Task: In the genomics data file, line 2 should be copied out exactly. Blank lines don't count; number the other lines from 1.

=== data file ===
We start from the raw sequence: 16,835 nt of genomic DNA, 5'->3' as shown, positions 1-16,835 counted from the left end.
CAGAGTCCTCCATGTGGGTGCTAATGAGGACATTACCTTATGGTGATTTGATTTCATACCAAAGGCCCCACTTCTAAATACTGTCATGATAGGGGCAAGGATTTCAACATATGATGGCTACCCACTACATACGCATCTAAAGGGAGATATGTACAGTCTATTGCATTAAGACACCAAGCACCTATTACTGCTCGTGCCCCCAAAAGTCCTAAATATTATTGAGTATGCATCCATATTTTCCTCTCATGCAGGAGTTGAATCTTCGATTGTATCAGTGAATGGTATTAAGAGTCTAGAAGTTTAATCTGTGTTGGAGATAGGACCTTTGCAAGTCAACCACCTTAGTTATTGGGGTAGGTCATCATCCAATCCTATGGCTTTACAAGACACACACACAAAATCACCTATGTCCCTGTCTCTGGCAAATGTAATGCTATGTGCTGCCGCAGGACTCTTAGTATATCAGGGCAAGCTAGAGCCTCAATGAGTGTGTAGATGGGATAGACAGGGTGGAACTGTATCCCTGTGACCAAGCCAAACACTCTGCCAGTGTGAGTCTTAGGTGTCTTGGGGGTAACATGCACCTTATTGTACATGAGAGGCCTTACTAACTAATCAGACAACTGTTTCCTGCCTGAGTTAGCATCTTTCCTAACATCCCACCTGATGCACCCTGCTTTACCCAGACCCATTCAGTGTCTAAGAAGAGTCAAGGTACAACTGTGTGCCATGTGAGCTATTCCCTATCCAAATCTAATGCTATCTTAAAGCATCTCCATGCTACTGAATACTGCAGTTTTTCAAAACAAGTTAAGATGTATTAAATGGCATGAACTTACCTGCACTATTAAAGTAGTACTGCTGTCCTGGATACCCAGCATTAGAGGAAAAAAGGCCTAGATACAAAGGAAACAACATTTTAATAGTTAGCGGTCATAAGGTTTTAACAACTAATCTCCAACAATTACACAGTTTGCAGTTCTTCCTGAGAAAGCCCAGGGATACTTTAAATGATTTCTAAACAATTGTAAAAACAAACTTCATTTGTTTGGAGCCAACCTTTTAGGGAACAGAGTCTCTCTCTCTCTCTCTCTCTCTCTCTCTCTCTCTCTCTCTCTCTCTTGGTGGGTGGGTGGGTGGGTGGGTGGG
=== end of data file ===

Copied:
CAGAGTCCTCCATGTGGGTGCTAATGAGGACATTACCTTATGGTGATTTGATTTCATACCAAAGGCCCCACTTCTAAATACTGTCATGATAGGGGCAAGGATTTCAACATATGATGGCTACCCACTACATACGCATCTAAAGGGAGATATGTACAGTCTATTGCATTAAGACACCAAGCACCTATTACTGCTCGTGCCCCCAAAAGTCCTAAATATTATTGAGTATGCATCCATATTTTCCTCTCATGCAGGAGTTGAATCTTCGATTGTATCAGTGAATGGTATTAAGAGTCTAGAAGTTTAATCTGTGTTGGAGATAGGACCTTTGCAAGTCAACCACCTTAGTTATTGGGGTAGGTCATCATCCAATCCTATGGCTTTACAAGACACACACACAAAATCACCTATGTCCCTGTCTCTGGCAAATGTAATGCTATGTGCTGCCGCAGGACTCTTAGTATATCAGGGCAAGCTAGAGCCTCAATGAGTGTGTAGATGGGATAGACAGGGTGGAACTGTATCCCTGTGACCAAGCCAAACACTCTGCCAGTGTGAGTCTTAGGTGTCTTGGGGGTAACATGCACCTTATTGTACATGAGAGGCCTTACTAACTAATCAGACAACTGTTTCCTGCCTGAGTTAGCATCTTTCCTAACATCCCACCTGATGCACCCTGCTTTACCCAGACCCATTCAGTGTCTAAGAAGAGTCAAGGTACAACTGTGTGCCATGTGAGCTATTCCCTATCCAAATCTAATGCTATCTTAAAGCATCTCCATGCTACTGAATACTGCAGTTTTTCAAAACAAGTTAAGATGTATTAAATGGCATGAACTTACCTGCACTATTAAAGTAGTACTGCTGTCCTGGATACCCAGCATTAGAGGAAAAAAGGCCTAGATACAAAGGAAACAACATTTTAATAGTTAGCGGTCATAAGGTTTTAACAACTAATCTCCAACAATTACACAGTTTGCAGTTCTTCCTGAGAAAGCCCAGGGATACTTTAAATGATTTCTAAACAATTGTAAAAACAAACTTCATTTGTTTGGAGCCAACCTTTTAGGGAACAGAGTCTCTCTCTCTCTCTCTCTCTCTCTCTCTCTCTCTCTCTCTCTCTCTTGGTGGGTGGGTGGGTGGGTGGGTGGG